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Geronimo and Alligator Creeks: Watershed Protection Plan Implementation

Several grant-supported projects implemented the Geronimo and Alligator Creeks Watershed Protection Plan through septic system remediation, bacteria source tracking, and extensive education and outreach programs.

Map of the Geronimo and Alligator Creeks watershed with stream segments.

Project Area

River Basin: Guadalupe

Water Body: Geronimo Creek (1804A)

Location: City of Seguin


Geronimo Creek originates near New Braunfels and empties into the Guadalupe River south of Seguin. Since 2006, the lower portion of the creek in and near Seguin did not meet water quality standards for primary contact recreation use due to elevated bacteria levels and had concern for high nitrate-nitrogen concentrations since 2000.

Local stakeholders developed a watershed protection plan (WPP) for Geronimo Creek and its major tributary, Alligator Creek, to address the water quality issues. The WPP was accepted by the U.S. Environmental Protection Agency in September 2012.

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Project Descriptions

September 2013 – August 2016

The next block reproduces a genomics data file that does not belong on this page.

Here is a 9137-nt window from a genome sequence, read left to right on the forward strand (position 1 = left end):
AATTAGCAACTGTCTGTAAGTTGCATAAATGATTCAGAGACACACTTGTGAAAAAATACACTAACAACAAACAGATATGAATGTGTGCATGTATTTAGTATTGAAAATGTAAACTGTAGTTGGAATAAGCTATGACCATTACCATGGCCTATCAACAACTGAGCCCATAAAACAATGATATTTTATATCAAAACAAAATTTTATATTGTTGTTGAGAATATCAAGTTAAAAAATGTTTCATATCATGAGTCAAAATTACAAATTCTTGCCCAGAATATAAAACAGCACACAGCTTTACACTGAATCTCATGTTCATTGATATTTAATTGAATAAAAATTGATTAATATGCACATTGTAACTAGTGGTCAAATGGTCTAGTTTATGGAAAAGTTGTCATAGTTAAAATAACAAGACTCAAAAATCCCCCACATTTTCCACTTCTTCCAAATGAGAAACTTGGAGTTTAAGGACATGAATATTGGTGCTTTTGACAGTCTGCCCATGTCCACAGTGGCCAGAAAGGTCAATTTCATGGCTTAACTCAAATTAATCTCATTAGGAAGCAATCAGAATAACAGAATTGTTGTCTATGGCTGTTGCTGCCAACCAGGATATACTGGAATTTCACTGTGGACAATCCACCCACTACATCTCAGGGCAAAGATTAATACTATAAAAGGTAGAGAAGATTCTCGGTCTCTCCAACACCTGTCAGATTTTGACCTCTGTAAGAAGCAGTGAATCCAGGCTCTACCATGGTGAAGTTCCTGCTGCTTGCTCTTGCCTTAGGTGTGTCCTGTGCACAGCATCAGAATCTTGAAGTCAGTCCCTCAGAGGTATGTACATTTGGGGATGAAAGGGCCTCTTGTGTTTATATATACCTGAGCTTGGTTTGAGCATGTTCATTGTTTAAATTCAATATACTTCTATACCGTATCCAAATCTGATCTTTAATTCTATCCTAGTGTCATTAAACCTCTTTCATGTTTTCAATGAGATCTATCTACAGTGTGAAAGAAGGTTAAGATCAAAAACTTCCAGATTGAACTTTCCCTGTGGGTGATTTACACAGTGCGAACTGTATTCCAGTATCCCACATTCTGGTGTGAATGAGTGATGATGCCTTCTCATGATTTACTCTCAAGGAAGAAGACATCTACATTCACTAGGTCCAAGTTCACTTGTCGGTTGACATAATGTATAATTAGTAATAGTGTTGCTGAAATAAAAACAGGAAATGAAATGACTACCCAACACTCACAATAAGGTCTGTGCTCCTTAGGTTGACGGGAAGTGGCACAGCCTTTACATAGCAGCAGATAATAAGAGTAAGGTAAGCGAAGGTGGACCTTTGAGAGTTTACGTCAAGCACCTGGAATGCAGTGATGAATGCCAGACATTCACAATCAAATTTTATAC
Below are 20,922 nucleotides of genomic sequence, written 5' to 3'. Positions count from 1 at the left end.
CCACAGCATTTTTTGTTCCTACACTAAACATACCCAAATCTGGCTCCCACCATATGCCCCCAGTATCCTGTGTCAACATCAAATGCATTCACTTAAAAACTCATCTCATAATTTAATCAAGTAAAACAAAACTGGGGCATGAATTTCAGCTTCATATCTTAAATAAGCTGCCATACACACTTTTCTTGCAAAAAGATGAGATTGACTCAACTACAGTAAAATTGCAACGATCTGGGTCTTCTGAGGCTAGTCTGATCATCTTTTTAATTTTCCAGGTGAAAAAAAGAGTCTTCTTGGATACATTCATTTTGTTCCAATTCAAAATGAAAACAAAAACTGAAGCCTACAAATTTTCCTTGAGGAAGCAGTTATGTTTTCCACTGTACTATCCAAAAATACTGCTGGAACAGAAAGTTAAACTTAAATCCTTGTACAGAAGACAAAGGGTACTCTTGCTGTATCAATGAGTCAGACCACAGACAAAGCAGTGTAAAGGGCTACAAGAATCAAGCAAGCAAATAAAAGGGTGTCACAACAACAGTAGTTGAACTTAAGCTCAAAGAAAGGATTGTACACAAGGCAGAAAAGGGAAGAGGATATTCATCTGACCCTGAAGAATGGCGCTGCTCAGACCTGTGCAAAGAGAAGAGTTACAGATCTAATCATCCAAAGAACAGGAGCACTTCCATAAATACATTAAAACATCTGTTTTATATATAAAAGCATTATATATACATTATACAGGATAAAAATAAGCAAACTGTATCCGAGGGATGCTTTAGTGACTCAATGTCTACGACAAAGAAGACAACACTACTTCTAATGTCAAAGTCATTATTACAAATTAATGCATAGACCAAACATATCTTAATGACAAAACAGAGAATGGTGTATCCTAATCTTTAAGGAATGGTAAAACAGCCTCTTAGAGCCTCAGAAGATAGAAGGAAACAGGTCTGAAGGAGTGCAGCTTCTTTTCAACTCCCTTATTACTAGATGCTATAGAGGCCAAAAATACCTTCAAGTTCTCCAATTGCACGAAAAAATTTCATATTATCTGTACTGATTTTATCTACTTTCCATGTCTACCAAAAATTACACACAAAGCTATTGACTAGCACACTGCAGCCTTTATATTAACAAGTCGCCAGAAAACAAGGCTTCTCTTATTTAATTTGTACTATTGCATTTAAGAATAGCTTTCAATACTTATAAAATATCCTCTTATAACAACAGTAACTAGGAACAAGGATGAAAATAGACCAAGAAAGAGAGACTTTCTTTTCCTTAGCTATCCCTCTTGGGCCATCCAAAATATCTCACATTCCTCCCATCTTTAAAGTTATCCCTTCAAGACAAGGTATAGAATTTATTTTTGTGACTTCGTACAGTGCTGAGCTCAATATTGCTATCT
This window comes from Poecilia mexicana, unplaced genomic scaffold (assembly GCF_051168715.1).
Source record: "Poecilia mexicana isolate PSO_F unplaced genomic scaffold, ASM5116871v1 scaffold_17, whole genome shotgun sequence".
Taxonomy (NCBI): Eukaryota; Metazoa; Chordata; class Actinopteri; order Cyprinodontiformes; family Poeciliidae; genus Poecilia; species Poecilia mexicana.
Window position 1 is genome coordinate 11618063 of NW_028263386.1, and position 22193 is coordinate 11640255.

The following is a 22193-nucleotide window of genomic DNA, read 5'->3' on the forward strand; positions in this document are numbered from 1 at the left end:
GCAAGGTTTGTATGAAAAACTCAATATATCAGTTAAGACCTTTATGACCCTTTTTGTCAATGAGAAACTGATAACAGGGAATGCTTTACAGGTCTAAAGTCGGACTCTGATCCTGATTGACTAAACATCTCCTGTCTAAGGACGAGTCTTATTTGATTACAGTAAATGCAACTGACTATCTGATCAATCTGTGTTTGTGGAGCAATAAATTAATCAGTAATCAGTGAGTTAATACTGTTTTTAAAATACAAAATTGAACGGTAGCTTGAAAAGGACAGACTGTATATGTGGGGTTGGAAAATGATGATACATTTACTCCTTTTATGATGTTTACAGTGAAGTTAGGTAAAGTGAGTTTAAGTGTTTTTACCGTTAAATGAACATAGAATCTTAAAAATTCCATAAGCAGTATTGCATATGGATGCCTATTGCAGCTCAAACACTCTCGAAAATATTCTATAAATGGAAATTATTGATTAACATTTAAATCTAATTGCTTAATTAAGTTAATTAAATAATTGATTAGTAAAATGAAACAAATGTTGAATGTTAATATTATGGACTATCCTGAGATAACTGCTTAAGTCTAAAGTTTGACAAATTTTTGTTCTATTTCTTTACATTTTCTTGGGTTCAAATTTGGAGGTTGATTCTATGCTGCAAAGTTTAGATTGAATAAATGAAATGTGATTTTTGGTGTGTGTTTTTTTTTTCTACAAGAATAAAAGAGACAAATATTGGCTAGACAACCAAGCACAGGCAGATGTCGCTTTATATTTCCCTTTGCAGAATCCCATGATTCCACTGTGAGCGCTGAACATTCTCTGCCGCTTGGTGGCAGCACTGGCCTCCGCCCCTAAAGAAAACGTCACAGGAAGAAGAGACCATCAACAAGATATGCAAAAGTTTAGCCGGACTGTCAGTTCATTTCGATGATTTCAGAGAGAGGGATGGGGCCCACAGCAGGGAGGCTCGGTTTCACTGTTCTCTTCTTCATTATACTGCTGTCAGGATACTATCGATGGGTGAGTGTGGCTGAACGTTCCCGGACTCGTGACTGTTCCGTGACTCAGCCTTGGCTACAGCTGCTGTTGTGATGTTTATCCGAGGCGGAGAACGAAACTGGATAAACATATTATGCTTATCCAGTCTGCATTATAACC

The City of Seguin extended sanitary sewer service into areas with recurring septic system problems and used grant funding to provide financial assistance for the decommissioning of 131 septic systems in those areas.

December 2014 – May 2019

The Guadalupe-Blanco River Authority (GBRA) and the Seguin Outdoor Learning Center (SOLC) collaborated and constructed best management practices (BMPs) at SLOC that served as an outdoor classroom area where residents can learn about nonpoint source pollution, low impact development, and other BMPs. Digital kiosks, portable presentations, and public service announcements were used to introduce watershed residents to the demonstration BMPs and their benefits.

August 2018 – February 2023

GBRA assisted the Geronimo and Alligator Creek Watershed Partnership to characterize sources of bacteria in the watershed through bacteria source tracking (BST) monitoring and disseminated results of the BST study at stakeholder meetings. Source identification led to more targeted and effective outreach and education. GBRA and Texas A&M University collected monthly water samples from Geronimo Creek.

In addition, GBRA expanded the education and outreach efforts that began with the previous implementation project. They filled a part-time environmental education site coordinator position who worked with two area school districts to develop and promote environmental education programs that satisfied the state-mandated Texas Essential Knowledge and Skills (TEKS), and facilitated field trips to SOLC.

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For More Information

GBRA's Geronimo and Alligator Creeks webpage

To find out more about the NPS Program, call 512-239-6682 or email us at

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